Literary magazine’s new editor finds home in JP


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The editor of “Ploughshares,” Ladette Randolph.

Jamaica Plain’s creative community increased in number by one major literary presence last month when Ladette Randolph, the new director and editor-in-chief of the award-winning, nationally recognized “Ploughshares” literary journal, moved in.

“Ploughshares” is published three times a year by Emerson College and features the work of known as well as emerging writers. Stories, poems and essays from “Ploughshares” have appeared at least 135 times in “The Best American Poetry,” “The Best American Short Stories,” “Prize Stories: The O. Henry Awards,” and “The Pushcart Prize: Best of the Small Presses.”

Randolph, a writer herself with a novel forthcoming in the spring, made the move from her home state of Nebraska to take the position. The decision to settle in Jamaica Plain was easy for Randolph. “My husband and I really liked JP as soon as we saw it,” she said. “There was a strong sense of community, a commitment to diversity and a lively, creative spirit that we found very attractive. We kept driving to other neighborhoods, many of which we liked, but each time we came back to JP, we felt this immediate affinity.”

Far from having culture shock at the move from the Midwest to the Northeast, Randolph said she sees elements of home in her new community. “For many years my husband and I lived in an area near the University of Nebraska, in Lincoln, Nebraska that had a lot in common with JP. I think that may have been part of the reason I was attracted to JP was that similarity to the Near South in Lincoln.”

Randolph, 50, who has won such honors as the Pushcart Prize and the Nebraska Book Award for her own writing and edited two award-winning anthologies, worked previously as associate director and humanities editor at University of Nebraska Press. She was the recipient of a Pushcart Prize, a Rona Jaffe grant and the Virginia Faulkner Award, and her work has been reprinted in Best New American Voices.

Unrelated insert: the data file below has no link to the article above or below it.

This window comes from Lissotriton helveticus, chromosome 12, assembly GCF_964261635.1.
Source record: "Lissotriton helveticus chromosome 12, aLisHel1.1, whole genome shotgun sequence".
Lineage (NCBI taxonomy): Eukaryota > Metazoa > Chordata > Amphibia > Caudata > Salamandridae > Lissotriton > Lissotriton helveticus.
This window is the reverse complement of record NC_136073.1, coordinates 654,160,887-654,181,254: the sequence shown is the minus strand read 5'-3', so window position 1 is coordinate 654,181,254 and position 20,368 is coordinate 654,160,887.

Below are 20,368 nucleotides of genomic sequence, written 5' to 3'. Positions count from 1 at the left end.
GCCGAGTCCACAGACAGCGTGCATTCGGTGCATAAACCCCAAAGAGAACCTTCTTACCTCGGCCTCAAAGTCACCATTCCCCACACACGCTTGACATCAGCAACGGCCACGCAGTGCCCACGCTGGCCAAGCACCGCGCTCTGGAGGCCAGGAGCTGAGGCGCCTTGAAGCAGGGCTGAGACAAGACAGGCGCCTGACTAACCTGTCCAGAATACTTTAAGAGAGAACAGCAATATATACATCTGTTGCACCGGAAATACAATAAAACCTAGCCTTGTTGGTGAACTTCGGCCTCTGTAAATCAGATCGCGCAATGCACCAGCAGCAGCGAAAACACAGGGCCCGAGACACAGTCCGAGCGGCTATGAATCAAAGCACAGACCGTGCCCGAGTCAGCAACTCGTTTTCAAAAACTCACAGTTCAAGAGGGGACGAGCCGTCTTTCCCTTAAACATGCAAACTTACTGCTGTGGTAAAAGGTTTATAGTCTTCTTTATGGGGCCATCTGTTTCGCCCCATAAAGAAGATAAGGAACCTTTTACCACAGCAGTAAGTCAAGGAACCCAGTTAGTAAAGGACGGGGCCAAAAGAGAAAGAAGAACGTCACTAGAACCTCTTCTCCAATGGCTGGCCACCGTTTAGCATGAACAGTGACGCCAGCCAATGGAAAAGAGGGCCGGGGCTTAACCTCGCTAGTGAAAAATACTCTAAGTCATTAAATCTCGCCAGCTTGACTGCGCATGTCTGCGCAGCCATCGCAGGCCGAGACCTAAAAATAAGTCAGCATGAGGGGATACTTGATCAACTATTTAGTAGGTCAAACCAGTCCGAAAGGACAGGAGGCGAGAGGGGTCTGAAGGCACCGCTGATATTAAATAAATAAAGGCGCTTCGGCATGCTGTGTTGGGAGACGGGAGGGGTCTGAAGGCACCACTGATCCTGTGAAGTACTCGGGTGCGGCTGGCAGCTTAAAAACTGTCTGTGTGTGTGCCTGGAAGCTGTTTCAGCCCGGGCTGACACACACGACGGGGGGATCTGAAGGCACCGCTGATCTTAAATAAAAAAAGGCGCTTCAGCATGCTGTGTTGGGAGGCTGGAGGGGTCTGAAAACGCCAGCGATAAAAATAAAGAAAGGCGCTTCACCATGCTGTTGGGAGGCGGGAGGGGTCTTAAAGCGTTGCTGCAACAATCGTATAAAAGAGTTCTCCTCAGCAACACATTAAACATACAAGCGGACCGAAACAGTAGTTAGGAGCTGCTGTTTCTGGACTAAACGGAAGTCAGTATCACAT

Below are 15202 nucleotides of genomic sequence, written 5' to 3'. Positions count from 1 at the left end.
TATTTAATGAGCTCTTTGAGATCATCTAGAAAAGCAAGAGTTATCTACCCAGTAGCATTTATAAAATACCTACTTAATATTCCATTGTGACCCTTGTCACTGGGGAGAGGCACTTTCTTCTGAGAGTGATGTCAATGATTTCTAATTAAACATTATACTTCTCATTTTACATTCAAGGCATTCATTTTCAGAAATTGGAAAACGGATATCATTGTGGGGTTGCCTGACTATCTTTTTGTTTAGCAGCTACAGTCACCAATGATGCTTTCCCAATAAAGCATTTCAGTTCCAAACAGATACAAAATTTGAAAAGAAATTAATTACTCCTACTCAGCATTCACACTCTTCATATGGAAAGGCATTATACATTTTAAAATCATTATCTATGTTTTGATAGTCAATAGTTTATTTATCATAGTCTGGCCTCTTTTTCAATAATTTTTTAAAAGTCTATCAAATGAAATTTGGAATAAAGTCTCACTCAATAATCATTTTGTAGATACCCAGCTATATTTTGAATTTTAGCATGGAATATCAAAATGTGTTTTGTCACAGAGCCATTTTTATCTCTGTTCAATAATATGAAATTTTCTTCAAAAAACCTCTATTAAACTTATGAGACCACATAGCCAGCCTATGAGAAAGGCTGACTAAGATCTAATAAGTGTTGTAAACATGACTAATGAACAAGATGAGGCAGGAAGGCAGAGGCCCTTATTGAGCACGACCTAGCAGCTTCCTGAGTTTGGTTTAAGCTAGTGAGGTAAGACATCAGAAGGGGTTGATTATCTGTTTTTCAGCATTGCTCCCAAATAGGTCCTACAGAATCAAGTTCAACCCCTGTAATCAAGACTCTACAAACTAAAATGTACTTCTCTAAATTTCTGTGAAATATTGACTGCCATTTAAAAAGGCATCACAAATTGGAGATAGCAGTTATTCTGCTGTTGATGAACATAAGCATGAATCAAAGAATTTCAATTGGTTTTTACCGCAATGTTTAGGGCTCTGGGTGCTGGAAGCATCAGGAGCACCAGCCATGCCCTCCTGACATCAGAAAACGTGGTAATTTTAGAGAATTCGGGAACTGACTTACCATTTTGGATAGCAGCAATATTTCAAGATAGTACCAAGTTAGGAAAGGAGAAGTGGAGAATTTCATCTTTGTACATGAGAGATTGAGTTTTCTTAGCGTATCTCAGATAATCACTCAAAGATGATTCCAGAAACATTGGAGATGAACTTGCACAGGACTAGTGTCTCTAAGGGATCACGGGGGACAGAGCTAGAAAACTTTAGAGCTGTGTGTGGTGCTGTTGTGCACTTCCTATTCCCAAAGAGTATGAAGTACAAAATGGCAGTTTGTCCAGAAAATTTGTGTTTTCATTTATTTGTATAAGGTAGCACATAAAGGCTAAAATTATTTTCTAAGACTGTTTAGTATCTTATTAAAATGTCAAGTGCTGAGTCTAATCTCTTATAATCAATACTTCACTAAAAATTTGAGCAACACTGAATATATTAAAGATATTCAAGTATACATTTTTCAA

Literary late-comers can take heart at hearing her account of her own writing history. Though she wrote often as a child, “I didn’t start writing seriously until I was 25, late by most standards, and even then I wrote in isolation.”

Randolph discovered that becoming a part of a “literary community” was key to her development as a writer, but it didn’t guarantee immediate publication. “What a difference that made! Still, I didn’t publish my first short story until I was 39 years old.”

As for JP’s own literary happenings like Chapter and Verse, Randolph, who also teaches at Emerson, says, “Unfortunately, I don’t know how much time I’ll have to be involved in local literary events. My work with ‘Ploughshares’ is demanding, and I’m already very busy with readings around the city and involvement with literary organizations and Emerson College events.”

Meanwhile, Randolph is getting to know the community and finding a few favorite things. “I live near Forest Hills Cemetery, and it’s quickly become a favorite place. I like the arboretum and the pond, of course. I’m a member of the Harvest Co-op. The restaurants on Centre Street are terrific. I discovered Sorella’s recently. Well worth the visit.”

A new novel in progress and editorial duties at “Ploughshares” should keep things busy, but exploring JP further is definitely on her agenda. “I’m looking forward to learning more about the community over time,” she said.

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